Driving cars make good fun. I have always thought so. The faster you go, the more exciting it gets! Right? The feeling when a 4WD car has more power than traction and starts to slide away at the same time as you get pushed back in your seat -that is beyond words...

Unfortunately possibilities to drive as fast as you want on normal roads are very limited. There are obstructions like other traffic, playing children, police cars and wild animals to take into consideration... But there is actually a solution to all of these problems: Racing. Now I'm not talking about street racing, but racing on real race circuits. Many people start measuring their (car's) strength on a straight road. Two cars next to each other trying to reach 1/4 Mile (402 m) as quick as possible. I've done that also. That can be fun, and it's a good way of measuring how quick you and your car is. But when you add the thrill of once in a while turning the steering wheel, braking at the right time and then step on the accelerator again. That's when the REAL fun begins. Welcome to the exciting world of racing!

Here is a list of the race circuits that I myself have driven. Listed in order with my favourite track at the top and the least interesting one at the bottom.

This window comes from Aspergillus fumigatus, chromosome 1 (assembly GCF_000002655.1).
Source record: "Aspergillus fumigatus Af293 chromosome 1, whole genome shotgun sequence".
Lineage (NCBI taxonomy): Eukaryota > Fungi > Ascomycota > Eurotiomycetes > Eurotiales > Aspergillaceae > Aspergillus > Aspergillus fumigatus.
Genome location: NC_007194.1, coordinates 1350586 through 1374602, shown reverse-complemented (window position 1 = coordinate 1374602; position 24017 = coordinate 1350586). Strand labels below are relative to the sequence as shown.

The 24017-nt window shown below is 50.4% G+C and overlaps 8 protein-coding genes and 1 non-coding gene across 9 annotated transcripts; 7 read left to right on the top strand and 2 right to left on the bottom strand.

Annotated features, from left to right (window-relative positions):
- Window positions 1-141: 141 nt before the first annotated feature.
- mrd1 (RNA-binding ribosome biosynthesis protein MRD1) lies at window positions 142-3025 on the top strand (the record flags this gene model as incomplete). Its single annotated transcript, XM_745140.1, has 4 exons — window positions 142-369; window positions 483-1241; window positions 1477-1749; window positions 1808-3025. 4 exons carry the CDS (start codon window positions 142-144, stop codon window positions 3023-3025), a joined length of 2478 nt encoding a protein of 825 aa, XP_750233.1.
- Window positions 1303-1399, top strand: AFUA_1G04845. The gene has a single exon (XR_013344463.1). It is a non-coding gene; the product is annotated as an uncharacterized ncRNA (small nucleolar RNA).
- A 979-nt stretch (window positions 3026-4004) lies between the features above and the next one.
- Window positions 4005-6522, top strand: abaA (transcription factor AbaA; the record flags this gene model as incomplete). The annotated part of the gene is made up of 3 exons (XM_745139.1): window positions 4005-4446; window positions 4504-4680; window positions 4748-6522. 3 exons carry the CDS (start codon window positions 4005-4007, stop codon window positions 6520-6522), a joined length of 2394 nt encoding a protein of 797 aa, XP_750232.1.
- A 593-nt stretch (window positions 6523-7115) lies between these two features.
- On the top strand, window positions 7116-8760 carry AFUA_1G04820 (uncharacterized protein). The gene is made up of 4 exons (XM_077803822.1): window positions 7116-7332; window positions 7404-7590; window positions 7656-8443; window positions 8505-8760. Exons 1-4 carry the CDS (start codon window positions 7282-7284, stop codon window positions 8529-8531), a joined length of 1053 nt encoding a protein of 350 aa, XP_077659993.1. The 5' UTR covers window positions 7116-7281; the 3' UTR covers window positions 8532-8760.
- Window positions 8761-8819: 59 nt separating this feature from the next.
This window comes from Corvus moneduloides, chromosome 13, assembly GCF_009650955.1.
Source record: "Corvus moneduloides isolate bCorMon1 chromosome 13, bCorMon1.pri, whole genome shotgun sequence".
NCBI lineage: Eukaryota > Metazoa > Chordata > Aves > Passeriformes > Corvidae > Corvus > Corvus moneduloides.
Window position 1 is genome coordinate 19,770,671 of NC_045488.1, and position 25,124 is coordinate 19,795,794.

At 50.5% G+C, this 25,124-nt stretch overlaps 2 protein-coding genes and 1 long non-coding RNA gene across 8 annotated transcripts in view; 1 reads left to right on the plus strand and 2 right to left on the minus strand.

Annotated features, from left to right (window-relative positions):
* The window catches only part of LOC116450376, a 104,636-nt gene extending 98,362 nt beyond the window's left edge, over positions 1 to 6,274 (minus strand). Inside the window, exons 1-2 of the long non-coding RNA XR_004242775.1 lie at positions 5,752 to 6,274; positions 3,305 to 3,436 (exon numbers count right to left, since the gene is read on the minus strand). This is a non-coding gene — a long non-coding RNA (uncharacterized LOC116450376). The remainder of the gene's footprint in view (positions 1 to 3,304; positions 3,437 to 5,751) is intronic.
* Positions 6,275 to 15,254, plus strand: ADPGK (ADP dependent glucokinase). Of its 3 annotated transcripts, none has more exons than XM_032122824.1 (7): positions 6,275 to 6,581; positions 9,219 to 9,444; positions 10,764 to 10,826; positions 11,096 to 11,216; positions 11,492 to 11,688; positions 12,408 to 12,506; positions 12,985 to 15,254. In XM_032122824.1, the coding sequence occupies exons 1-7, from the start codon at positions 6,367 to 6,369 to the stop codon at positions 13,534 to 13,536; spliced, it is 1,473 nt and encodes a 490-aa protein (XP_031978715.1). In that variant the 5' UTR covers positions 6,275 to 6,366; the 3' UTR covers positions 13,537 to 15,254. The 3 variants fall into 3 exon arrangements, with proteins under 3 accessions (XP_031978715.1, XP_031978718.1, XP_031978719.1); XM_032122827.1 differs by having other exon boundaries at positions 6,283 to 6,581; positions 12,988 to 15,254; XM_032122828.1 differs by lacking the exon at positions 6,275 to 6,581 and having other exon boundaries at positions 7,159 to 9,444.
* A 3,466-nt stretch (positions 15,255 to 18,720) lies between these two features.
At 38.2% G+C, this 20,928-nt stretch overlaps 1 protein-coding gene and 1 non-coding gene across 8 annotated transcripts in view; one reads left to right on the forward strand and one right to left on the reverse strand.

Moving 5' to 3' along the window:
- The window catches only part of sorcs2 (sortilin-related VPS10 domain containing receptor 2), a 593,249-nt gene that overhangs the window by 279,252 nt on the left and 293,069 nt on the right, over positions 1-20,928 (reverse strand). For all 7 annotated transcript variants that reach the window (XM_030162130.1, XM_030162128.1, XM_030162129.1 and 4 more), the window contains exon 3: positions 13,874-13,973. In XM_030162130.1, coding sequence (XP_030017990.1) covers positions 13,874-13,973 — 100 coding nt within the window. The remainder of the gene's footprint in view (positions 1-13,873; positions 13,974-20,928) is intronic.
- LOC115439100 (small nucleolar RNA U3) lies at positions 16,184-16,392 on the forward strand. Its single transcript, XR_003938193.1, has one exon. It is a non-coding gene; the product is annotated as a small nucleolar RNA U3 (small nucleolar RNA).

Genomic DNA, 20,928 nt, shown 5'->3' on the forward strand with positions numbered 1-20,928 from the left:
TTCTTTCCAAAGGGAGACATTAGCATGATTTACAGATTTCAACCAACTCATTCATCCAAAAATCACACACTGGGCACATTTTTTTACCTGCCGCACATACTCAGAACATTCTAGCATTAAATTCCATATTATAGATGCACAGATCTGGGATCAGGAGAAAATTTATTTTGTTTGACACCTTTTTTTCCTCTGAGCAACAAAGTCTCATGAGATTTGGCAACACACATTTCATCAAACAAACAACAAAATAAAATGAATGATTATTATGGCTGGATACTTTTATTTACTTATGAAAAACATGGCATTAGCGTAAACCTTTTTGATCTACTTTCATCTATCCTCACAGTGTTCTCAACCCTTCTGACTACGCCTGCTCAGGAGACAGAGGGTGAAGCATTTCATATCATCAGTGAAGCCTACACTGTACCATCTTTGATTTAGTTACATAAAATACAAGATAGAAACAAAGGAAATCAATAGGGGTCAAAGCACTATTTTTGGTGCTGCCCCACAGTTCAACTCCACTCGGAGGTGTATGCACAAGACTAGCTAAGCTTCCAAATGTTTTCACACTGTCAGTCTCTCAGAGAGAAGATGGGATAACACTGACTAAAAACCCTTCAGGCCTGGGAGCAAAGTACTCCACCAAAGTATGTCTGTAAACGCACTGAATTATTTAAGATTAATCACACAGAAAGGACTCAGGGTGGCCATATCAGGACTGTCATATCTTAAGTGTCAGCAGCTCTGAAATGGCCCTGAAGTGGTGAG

• Nürburgring Nordschleife, Germany
  • Spa, Belgium
  • Zandvoort, Holland
  • Gotland Ring, Sweden
  • Tor Poznan, Poland
  • Knutstorp, Sweden
  • Gelleråsen, Sweden
  • Mantorp Park, Sweden
  • Nürburgring GP-track, Germany
  • Anderstorp, Sweden
  • Kinnekulle, Sweden


From Stockholm, where I live, down to Nürburg is a distance of about 1440 km. This year (2005) I drove down to "the Ring" seven (7) times. Perhaps that is enough information for you to understand how much I love that place. For me it is Heaven on earth. Or "the Green Hell" (die Grüne Hölle) as others prefer to call it. Too many people have found out why it is called the green hell. The reason may be that next to the track you have approximately two meters of green grass before the guard rail. And two meters is very seldom enough space to slow down a car or motorcycle that has misjudged the braking point. That is why you really need to have respect for the track. And unless you are the king of Master Mind, it takes many laps to learn the track. It is 21 km long and has 33 left hand corners and 40 right hand corners. What also makes the track so special is the 300 meters difference in altitude between the highest and lowest point of the track. You can very well have sunny and warm weather in one part of the track at the same time as it is raining in another part.

When you have payed for your ticket and you go out on the track, you should know that you can meet anything: Rescue vehicles and busses as well as all types of cars and motorcycles. (And it isn't the car that decides the speed. On Nürburgring it's all about the driver...) On a day with good weather you can prepare yourself for a very crowded track. And unfortunately there are always some crashes. Just make sure that it will not be you...